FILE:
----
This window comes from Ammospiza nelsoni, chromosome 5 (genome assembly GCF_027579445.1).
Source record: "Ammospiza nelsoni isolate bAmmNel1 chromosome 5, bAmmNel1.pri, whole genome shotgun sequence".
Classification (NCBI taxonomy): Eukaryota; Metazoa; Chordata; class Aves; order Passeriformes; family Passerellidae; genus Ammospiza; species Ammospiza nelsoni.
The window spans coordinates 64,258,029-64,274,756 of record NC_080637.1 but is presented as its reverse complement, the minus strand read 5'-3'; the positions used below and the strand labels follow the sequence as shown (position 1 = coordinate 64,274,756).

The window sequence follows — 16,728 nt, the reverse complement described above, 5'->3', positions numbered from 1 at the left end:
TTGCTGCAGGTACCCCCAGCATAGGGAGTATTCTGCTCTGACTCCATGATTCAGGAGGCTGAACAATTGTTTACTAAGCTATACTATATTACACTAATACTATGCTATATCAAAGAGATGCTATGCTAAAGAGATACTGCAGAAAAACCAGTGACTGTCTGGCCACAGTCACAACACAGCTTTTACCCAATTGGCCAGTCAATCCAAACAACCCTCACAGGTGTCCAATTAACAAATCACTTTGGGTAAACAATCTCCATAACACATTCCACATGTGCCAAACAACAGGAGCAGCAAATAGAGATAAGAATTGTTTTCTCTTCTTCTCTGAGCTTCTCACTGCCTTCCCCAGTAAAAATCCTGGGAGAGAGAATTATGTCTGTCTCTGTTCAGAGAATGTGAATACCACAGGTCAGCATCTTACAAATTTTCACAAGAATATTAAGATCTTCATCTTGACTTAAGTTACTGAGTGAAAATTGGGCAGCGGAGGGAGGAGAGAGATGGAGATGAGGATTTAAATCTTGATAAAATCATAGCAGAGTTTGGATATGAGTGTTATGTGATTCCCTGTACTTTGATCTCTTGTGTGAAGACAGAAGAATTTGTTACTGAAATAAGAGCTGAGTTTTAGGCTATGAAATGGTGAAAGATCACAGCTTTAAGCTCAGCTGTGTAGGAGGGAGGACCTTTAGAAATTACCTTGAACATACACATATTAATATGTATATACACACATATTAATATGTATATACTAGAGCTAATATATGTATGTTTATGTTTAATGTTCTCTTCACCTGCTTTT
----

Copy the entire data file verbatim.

This window comes from Ammospiza nelsoni, chromosome 5 (genome assembly GCF_027579445.1).
Source record: "Ammospiza nelsoni isolate bAmmNel1 chromosome 5, bAmmNel1.pri, whole genome shotgun sequence".
Classification (NCBI taxonomy): Eukaryota; Metazoa; Chordata; class Aves; order Passeriformes; family Passerellidae; genus Ammospiza; species Ammospiza nelsoni.
The window spans coordinates 64,258,029-64,274,756 of record NC_080637.1 but is presented as its reverse complement, the minus strand read 5'-3'; the positions used below and the strand labels follow the sequence as shown (position 1 = coordinate 64,274,756).

The window sequence follows — 16,728 nt, the reverse complement described above, 5'->3', positions numbered from 1 at the left end:
TTGCTGCAGGTACCCCCAGCATAGGGAGTATTCTGCTCTGACTCCATGATTCAGGAGGCTGAACAATTGTTTACTAAGCTATACTATATTACACTAATACTATGCTATATCAAAGAGATGCTATGCTAAAGAGATACTGCAGAAAAACCAGTGACTGTCTGGCCACAGTCACAACACAGCTTTTACCCAATTGGCCAGTCAATCCAAACAACCCTCACAGGTGTCCAATTAACAAATCACTTTGGGTAAACAATCTCCATAACACATTCCACATGTGCCAAACAACAGGAGCAGCAAATAGAGATAAGAATTGTTTTCTCTTCTTCTCTGAGCTTCTCACTGCCTTCCCCAGTAAAAATCCTGGGAGAGAGAATTATGTCTGTCTCTGTTCAGAGAATGTGAATACCACAGGTCAGCATCTTACAAATTTTCACAAGAATATTAAGATCTTCATCTTGACTTAAGTTACTGAGTGAAAATTGGGCAGCGGAGGGAGGAGAGAGATGGAGATGAGGATTTAAATCTTGATAAAATCATAGCAGAGTTTGGATATGAGTGTTATGTGATTCCCTGTACTTTGATCTCTTGTGTGAAGACAGAAGAATTTGTTACTGAAATAAGAGCTGAGTTTTAGGCTATGAAATGGTGAAAGATCACAGCTTTAAGCTCAGCTGTGTAGGAGGGAGGACCTTTAGAAATTACCTTGAACATACACATATTAATATGTATATACACACATATTAATATGTATATACTAGAGCTAATATATGTATGTTTATGTTTAATGTTCTCTTCACCTGCTTTT